Saturday, 15 November 2014

Back to look for the Earthstar

I took Bug Mad Girl up to Whiteleaf Hill to see if we could find the Earthstar again. I knew roughly where it was, but we had to do some hunting and eventually spotted it. It was smaller than on Thursday and had started to fall apart and be eaten. She saw it though, which was great.

The earthstar, starting to break down
It's such a great spot for fungi, that we found several new types that I hadn't seen on Thursday. You  still have to hunt around though as they are very well hidden in all the beech leaves. You never quite know what you might come across if you look behind just one more tree or log ....

There were a few Amethyst Deceivers. When they first emerge they are small domed purple fungi, but then the cap flattens out and the gills spread out.
A newly emerged Amethyst Deceiver

Two older Amethyst Deceivers
As they get older, Amethyst Deceivers flatten out and spread out their gills
We found a few of these little grey/beige bonnets, with bright orange stems. I believe these could be called Saffrondrop Bonnets.

Saffrondrop Bonnets
Bug Mad Girl found this fungus. It was well chewed but was unusual because it had a chestnut brown cap that was covered in white lumpy spots. There are a few things this could be, but I think it's most likely to be a Panther Cap, as the spots were white and the flesh hadn't changed colour where it had been eaten or damaged.  (If the spots were grey it could have been a Grey Spotted Amanita and if the flesh had turned red where it was damaged it could have been called The Blusher). This is extremely poisonous, is related to Fly Agaric (red with white spots) and is most frequently found under Beech trees.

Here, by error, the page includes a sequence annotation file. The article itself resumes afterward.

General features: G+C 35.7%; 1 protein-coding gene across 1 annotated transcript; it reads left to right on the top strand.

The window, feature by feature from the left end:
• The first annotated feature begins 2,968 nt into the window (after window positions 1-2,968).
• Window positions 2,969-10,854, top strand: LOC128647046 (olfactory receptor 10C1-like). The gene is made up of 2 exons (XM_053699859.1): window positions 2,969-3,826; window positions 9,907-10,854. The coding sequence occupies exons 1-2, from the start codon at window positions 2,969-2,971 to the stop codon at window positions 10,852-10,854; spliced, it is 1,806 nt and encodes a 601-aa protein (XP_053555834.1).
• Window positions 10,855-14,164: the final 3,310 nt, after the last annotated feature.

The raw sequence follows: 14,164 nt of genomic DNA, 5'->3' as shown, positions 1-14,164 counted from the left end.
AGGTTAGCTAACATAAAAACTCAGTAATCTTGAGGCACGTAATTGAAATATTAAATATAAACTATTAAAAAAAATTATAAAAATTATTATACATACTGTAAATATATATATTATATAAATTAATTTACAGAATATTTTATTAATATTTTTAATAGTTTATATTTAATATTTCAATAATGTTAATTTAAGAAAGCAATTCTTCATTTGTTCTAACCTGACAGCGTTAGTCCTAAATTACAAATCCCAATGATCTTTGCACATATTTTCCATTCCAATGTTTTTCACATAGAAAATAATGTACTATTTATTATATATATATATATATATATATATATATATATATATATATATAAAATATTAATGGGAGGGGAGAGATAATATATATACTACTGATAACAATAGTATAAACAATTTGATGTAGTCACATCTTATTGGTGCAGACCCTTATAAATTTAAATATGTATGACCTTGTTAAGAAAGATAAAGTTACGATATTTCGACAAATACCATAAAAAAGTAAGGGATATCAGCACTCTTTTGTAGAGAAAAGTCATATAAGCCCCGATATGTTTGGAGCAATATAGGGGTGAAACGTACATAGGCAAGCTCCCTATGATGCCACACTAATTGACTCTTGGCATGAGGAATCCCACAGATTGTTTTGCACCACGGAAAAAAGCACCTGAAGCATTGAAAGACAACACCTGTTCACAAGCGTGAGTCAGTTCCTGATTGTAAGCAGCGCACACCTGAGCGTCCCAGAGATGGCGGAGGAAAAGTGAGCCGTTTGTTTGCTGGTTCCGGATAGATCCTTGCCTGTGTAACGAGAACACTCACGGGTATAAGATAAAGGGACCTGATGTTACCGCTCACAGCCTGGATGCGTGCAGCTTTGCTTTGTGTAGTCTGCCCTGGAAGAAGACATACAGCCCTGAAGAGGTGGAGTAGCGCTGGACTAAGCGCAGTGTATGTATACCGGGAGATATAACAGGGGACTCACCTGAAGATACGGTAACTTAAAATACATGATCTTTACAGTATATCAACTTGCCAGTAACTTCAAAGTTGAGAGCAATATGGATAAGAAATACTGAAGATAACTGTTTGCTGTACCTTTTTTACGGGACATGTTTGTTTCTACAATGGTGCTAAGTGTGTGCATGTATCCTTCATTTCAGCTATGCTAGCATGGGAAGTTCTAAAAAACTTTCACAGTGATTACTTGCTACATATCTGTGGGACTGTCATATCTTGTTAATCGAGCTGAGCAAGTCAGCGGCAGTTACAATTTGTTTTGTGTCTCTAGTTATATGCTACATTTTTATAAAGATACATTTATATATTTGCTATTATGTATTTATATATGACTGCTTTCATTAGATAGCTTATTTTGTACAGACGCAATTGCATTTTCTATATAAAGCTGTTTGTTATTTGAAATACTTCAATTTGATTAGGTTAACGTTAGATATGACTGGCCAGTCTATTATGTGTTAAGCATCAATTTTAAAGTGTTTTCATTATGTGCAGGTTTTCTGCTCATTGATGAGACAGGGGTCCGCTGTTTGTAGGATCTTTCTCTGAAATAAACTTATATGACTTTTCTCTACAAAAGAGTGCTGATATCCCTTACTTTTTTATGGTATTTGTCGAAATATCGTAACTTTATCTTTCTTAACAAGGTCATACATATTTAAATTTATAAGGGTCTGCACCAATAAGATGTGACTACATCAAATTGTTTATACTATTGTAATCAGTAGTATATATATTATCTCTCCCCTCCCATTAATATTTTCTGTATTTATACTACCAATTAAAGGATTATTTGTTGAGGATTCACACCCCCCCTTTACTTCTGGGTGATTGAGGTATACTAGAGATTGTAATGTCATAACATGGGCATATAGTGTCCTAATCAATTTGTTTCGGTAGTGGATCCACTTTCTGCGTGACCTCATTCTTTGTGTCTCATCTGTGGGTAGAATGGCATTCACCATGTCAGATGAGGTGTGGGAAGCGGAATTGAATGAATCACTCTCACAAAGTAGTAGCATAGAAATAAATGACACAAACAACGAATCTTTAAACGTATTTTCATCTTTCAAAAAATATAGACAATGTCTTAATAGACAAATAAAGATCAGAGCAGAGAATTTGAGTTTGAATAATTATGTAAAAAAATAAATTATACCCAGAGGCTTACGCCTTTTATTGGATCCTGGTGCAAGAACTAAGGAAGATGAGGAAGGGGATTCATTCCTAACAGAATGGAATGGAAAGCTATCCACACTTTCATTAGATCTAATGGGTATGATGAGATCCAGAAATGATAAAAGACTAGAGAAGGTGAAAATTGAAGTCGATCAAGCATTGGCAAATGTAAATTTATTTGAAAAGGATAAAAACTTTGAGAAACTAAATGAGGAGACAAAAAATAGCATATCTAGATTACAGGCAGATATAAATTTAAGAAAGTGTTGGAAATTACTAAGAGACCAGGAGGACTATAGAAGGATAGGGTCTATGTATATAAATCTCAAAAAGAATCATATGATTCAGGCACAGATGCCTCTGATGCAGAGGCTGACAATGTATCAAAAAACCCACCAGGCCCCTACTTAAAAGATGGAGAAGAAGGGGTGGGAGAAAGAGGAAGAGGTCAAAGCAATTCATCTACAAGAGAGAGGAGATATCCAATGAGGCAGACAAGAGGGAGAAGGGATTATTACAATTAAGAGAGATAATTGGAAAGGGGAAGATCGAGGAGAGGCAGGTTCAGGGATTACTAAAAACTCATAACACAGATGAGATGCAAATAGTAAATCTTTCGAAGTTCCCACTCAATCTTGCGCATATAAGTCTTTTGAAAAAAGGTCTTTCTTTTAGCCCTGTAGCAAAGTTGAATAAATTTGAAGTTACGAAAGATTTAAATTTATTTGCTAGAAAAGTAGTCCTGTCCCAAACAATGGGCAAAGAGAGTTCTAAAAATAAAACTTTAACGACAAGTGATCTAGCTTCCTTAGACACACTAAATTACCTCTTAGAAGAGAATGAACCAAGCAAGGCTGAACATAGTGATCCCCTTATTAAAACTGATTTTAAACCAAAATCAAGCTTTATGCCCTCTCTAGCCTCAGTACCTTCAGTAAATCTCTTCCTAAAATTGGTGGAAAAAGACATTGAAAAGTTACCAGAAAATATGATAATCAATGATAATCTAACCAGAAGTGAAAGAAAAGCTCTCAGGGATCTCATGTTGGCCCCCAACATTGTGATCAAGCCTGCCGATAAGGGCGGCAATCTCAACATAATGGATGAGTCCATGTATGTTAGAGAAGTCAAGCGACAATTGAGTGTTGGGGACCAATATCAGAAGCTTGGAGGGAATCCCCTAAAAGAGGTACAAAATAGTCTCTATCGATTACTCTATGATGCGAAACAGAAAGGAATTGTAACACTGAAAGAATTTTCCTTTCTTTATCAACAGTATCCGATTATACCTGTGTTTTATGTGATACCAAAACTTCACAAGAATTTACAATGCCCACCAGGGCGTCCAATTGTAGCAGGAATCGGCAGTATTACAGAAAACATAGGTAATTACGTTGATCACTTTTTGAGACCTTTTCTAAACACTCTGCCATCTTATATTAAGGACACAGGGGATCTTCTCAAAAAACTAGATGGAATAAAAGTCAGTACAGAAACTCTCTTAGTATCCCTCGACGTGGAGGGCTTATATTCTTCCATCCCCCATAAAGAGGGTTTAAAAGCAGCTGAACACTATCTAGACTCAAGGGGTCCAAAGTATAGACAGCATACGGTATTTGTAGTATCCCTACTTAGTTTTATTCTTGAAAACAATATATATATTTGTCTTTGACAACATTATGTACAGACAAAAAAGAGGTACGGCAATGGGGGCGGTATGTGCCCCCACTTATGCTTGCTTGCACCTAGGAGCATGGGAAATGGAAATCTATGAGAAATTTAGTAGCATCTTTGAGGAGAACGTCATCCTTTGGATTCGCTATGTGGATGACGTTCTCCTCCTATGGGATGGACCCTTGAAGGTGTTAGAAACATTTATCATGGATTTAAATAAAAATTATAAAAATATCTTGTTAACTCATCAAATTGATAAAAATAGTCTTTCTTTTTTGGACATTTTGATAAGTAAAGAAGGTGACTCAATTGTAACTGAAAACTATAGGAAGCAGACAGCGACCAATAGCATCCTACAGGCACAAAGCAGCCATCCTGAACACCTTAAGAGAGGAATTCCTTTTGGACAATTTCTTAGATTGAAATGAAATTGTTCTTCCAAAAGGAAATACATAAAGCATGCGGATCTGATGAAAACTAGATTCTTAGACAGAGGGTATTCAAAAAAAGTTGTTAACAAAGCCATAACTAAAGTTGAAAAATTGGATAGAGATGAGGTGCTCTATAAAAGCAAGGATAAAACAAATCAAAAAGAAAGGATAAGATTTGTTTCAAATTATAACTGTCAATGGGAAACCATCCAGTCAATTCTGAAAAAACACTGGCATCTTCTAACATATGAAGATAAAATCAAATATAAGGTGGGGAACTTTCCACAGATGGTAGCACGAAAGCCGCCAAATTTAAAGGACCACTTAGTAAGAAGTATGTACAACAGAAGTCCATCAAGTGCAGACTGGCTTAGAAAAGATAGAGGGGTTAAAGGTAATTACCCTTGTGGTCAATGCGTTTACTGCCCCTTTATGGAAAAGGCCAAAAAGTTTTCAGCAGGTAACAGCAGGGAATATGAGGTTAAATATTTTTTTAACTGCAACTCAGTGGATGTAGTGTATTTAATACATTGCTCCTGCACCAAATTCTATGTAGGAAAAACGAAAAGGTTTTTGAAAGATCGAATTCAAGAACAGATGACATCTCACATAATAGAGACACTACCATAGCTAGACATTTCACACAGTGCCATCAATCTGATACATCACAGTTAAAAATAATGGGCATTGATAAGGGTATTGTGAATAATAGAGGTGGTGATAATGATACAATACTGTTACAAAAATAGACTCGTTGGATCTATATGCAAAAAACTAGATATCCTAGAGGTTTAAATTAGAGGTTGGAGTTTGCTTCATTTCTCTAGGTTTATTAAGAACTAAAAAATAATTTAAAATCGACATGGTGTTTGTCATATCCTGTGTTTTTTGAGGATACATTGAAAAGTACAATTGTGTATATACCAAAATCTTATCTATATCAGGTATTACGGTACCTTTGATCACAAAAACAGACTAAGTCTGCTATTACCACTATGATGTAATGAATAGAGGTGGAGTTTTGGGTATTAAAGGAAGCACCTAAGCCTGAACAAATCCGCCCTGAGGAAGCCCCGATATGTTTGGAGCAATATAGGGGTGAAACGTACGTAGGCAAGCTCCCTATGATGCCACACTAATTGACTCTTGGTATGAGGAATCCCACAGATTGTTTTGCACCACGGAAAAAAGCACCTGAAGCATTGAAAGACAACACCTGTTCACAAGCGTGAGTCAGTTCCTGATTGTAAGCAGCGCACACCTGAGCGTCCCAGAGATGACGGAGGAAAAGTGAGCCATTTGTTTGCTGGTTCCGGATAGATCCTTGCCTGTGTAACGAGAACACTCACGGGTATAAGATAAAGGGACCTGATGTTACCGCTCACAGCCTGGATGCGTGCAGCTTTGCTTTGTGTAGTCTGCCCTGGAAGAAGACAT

We spotted several Magpie Ink Caps today.

This one really shows how the white spots are the remnants
of the veil that covered the newly emerging ink cap. It looks
like the cap has bits of tissue stuck to it.
A few of our other finds ....
Cream coloured jelly fungus

Bright yellow jelly fungus
Bracket fungus, with a beech mast on top of it
Another bracket fungus - full of different coloured rings

White coral fungus


Not sure what this is, but it was a pretty peach colour and was growing out
of the end of a tree stump

Large wood mushroom, the size of a dinner plate

Porcelain fungus - flies stuck all over its very sticky cap

Puffballs were everywhere. This one hasn't released it's spores yet, but you
can see where the knobbly bits are wearing off the surface and falling onto
the ground beneath it
Earthballs - similar to puffballs, except the spores are expelled through a
gaping split instead of a small round hole

I think this is a puffball because it has a short stem. Looks like its covered
in barnacles!



Sulphur Tufts

No comments:

Post a Comment